Motor carriers can get better insurance coverage for less

The minimum liability limit for an interstate motor carrier is $750,000 combined single limit (CSL) and many trucking firms are carrying $1,000,000 CSL or more. Compared with personal auto liability limits, which can be as low as $25,000, trucking companies are becoming popular targets for lawyers in search of big pay-offs. There are a few factors at play in this development:

• Attorneys are increasingly savvy about regulations that affect trucking, including DOT inspections, hours of service violations, and they rely on these records in their claims.
• A driver’s poor record can be one of the most damning pieces of evidence in a claim, as it demonstrates lack of responsibility through bad driving habits.
• Increased costs for repairs and parts can also increase your insurance premiums.

You can take steps to manage risk within your organization, reducing the severity or frequency of claims. When I was an insurance provider, I recommended these steps to my clients:

1. Think like an insurer. The safer you are, usually the better “loss ratio” you have. (Insurance companies look closely at your loss ratio, which is the premiums you paid divided by claim costs incurred. Essentially, that is the insurance company’s profit on your business. The lower your loss ratio, the better your chances are of maintaining the best insurance coverage at the lowest possible premium cost.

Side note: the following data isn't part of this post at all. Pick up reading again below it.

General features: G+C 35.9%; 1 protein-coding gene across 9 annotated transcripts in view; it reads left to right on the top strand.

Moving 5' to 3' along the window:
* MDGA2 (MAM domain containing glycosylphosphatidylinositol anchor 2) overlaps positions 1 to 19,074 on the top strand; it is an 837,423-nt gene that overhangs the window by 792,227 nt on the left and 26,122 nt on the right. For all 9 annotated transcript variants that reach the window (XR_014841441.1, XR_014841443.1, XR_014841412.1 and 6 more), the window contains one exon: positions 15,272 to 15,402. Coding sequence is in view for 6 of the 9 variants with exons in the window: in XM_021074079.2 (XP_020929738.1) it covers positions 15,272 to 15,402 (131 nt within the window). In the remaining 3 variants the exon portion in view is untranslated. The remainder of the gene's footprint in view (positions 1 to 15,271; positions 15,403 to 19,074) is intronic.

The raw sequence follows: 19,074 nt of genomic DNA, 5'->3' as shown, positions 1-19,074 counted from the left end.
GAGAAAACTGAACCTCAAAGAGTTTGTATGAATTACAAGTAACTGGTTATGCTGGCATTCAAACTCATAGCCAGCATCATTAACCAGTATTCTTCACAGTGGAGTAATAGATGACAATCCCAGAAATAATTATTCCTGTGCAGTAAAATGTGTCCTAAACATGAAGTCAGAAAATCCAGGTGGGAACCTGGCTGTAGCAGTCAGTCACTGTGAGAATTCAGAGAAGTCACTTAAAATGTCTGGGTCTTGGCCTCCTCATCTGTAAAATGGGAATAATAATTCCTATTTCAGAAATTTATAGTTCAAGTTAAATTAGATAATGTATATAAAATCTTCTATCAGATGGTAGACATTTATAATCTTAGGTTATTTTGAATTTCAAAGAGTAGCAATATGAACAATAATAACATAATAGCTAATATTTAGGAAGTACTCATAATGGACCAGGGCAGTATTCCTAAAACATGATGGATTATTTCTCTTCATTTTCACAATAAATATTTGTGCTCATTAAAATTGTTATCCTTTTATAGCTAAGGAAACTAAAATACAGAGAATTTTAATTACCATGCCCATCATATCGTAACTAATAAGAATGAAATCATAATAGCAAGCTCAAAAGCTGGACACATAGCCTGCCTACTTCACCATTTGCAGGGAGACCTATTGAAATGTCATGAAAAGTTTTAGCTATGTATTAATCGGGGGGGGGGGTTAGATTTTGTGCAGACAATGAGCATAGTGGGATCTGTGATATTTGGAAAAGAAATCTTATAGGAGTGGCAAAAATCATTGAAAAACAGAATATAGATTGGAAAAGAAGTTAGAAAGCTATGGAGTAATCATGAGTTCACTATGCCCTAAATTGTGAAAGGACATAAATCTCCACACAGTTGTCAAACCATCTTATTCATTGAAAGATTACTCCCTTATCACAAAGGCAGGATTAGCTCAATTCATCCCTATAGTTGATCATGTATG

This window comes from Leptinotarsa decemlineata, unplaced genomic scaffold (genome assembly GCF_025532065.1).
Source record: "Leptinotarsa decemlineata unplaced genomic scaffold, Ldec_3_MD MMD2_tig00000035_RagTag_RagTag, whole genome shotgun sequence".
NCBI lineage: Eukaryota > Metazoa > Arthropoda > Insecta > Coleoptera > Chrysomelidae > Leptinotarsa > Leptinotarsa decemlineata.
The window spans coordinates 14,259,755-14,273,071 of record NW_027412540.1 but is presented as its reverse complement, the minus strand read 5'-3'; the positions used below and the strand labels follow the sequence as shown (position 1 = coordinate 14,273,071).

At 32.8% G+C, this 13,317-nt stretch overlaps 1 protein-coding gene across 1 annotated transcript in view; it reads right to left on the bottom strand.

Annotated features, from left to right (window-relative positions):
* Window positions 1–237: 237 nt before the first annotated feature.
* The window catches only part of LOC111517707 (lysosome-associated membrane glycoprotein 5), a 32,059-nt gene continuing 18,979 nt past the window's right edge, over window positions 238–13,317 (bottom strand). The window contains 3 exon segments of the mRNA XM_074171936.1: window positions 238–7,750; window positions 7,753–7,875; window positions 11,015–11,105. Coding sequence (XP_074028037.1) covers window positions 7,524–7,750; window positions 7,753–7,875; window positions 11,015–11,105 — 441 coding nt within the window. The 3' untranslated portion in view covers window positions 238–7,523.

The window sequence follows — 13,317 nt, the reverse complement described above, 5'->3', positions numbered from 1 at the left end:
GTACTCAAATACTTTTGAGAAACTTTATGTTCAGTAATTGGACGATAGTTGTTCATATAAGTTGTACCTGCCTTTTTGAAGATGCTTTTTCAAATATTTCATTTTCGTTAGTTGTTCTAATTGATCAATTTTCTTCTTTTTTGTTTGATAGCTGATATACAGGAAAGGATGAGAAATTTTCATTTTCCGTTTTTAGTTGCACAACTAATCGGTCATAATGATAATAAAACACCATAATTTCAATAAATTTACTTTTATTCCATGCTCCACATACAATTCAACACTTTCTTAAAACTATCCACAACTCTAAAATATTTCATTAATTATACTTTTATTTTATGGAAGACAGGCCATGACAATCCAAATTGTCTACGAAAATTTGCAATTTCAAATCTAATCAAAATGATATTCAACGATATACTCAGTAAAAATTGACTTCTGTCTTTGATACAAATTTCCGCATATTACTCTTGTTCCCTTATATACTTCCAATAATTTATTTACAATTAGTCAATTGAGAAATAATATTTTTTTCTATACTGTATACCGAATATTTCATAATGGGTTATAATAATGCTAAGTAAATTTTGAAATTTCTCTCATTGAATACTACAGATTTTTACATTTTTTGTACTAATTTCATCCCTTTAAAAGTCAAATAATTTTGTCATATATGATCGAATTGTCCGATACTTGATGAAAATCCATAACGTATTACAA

2. Pay premiums on time. To be eligible for the best rates, prompt payment is a must. The insurance company views your credit profile and business history as a component of risk assessment. When you pay bills on time, this helps to improve your standing with the insurer, and puts you in a better position to negotiate for good terms.

3. Review your insurance deductibles and equipment values. Consider increasing your insurance deductibles if you must lower your insurance premium. Be sure to review your equipment values often to make sure you are not over- or under-insured. I would also recommend a periodic insurance audit – perhaps every two years – to evaluate your current policy and compare it to other coverage types and providers.

4. Hire and train good drivers. These are drivers with good driving records, good experience, and professional attitudes. Thoroughly train and retrain your drivers in every aspect of the job, and be sure they understand your expectations. Familiarize them with your lanes, train them on defensive driving and reinforce safe habits. Consider a driver incentive program, to reward safety achievements.

5. Make drivers aware of losses. Discussing claims with your drivers can help educate them on how to avoid similar claims in the future. Let your drivers (and your insurance carrier) know that at-fault claims are not tolerated in your company. Set up minimum driver guidelines for violations and claims.

Kathi Marth is TransCore’s Insurance Analyst, overseeing the company’s CarrierWatch Insurance Monitoring Center. Prior to joining TransCore, Kathi managed insurance for transportation companies. Kathi has been a licensed insurance agent for 20 years and has the following insurance designations, AAI, CPIW, CIC, and CPCU.